(Santiago) — The Chilean Supreme Court on Friday will hear an appeal by former military officers convicted for the “disappearance” of an opposition activist in 1975. The court’s ruling may be decisive in determining whether Chile will finally bring to justice those responsible for serious human rights violations following the 1973 military coup, Human Rights Watch said today.

The court is considering an appeal lodged by a former intelligence chief against his conviction for the “disappearance” of an opposition activist. The court will examine the validity of a legal interpretation of Chile’s 1978 amnesty decree that has allowed hundreds of former military and police officers to be prosecuted in the last few years for “disappearances” and killings during the first five years of the Pinochet dictatorship.

“This promises to be a historic decision,” said José Miguel Vivanco, executive director of the Americas Division of Human Rights Watch. “Chile’s top judges should fully back the efforts made by their colleagues to clarify these terrible crimes and hold those responsible accountable.”

Among the issues the court must resolve is the validity of the “permanent crime” doctrine, which holds that enforced disappearance is an ongoing crime until the victim’s remains have been recovered or the fact of death established. In recent years special judges appointed to investigate killings and “disappearances” under military rule have repeatedly cited the doctrine as grounds for side-stepping an amnesty decreed by the military government in 1978 to protect officers from facing trial for human rights abuses. They have charged about 250 officers—and obtained 15 convictions—for crimes committed during the period covered by the amnesty.

In the doctrine’s best-known application, Judge Juan Guzmán indicted General Pinochet for kidnapping in December 2000. In July 2002, however, the Supreme Court terminated the prosecution after deeming Pinochet mentally unfit to stand trial.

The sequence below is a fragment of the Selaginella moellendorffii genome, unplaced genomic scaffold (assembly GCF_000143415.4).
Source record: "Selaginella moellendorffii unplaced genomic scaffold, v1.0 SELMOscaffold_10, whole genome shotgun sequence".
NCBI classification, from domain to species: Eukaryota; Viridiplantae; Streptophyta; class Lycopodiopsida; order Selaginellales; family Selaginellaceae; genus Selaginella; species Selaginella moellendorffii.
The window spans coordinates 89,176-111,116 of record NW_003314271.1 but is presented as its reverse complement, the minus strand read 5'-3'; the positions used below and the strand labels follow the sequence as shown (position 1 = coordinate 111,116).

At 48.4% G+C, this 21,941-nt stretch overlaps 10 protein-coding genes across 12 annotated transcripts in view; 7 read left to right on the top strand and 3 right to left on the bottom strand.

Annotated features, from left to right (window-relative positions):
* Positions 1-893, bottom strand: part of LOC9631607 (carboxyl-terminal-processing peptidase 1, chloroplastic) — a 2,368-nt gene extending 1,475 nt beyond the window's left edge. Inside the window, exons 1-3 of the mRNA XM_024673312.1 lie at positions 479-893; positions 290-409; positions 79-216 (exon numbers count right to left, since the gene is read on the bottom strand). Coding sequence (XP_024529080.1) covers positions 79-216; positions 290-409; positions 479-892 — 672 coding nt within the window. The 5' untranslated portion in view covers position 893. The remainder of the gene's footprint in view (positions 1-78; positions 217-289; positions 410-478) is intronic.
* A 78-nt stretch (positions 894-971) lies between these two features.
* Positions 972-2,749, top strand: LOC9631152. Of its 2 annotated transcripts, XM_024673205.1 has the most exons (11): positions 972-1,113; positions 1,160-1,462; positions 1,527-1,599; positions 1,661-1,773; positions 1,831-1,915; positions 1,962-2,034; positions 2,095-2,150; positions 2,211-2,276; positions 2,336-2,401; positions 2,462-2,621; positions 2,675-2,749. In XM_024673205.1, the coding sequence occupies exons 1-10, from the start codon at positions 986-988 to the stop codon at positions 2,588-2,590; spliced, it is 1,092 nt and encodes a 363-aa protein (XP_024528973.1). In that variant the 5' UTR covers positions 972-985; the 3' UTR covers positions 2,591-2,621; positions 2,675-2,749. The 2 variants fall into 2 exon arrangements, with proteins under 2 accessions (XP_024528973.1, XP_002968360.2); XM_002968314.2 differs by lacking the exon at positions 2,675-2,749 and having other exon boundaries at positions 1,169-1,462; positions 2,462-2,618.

The case now before the Supreme Court is an appeal by Pinochet’s former head of intelligence, Manuel Contreras, and several other army officers against their conviction for the “disappearance” of Miguel Angel Sandoval, a 26-year-old tailor. Secret police agents abducted Sandoval in January 1975 and held him in secret detention in the Villa Grimaldi, a clandestine camp in Santiago, where he was tortured and later “disappeared.” Sandoval was one of 119 missing detainees who were later falsely reported in the press to have been found dead in Argentina, a ruse concocted by the secret police to cover up their secret execution.

Contreras’s lawyer is expected to argue that the “permanent crime” doctrine is a legal fiction, and that there is no evidence that the victim is still being held captive. In December 2003, a Santiago Appeals Court panel accepted this argument when it dismissed charges against Contreras in a separate case. Most other appeals court panels, however, have upheld the “permanent crime” thesis.

The 21-judge court will also hear lawyers representing the victim and the Council for the Defense of the State, a legal body that represents state interests in judicial proceedings. Normally, criminal appeals go before the court’s criminal chamber, but on this occasion the court accepted a request from Contreras’s defense lawyer to hear the case in plenary. Although jurisprudence is not legally binding in Chile, a decision of the full Supreme Court carries great weight and could have a decisive impact on future human rights cases.

“The prosecution of these crimes is fully consistent with the principles of international law,” said Vivanco. “The Supreme Court should uphold those principles.”

A fundamental principal of international human rights law is that crimes against humanity are not subject to statutes of limitation or amnesties. In 1999 the U.N. Human Rights Committee stated that Chile’s amnesty decree “prevents the State party from complying with its obligation … to ensure an effective remedy to anyone whose rights and freedoms under the Covenant have been violated.” Last week, on May 19, the U.N. Committee against Torture issued a report criticizing Chile for failing to abolish the amnesty decree. The Inter-American Commission on Human Rights declared in 1996 and again in 1998 that the Chilean amnesty decree is incompatible with the Chile’s international obligations under international law.

The appeal court that convicted Contreras based its decision in part on Article 3 of the Inter-American Convention on Forced Disappearance of Persons, which states specifically that “this offense shall be deemed continuous or permanent as long as the fate or whereabouts of the victim has not been determined.” Chile has signed this treaty, indicating a commitment to abide by its principles.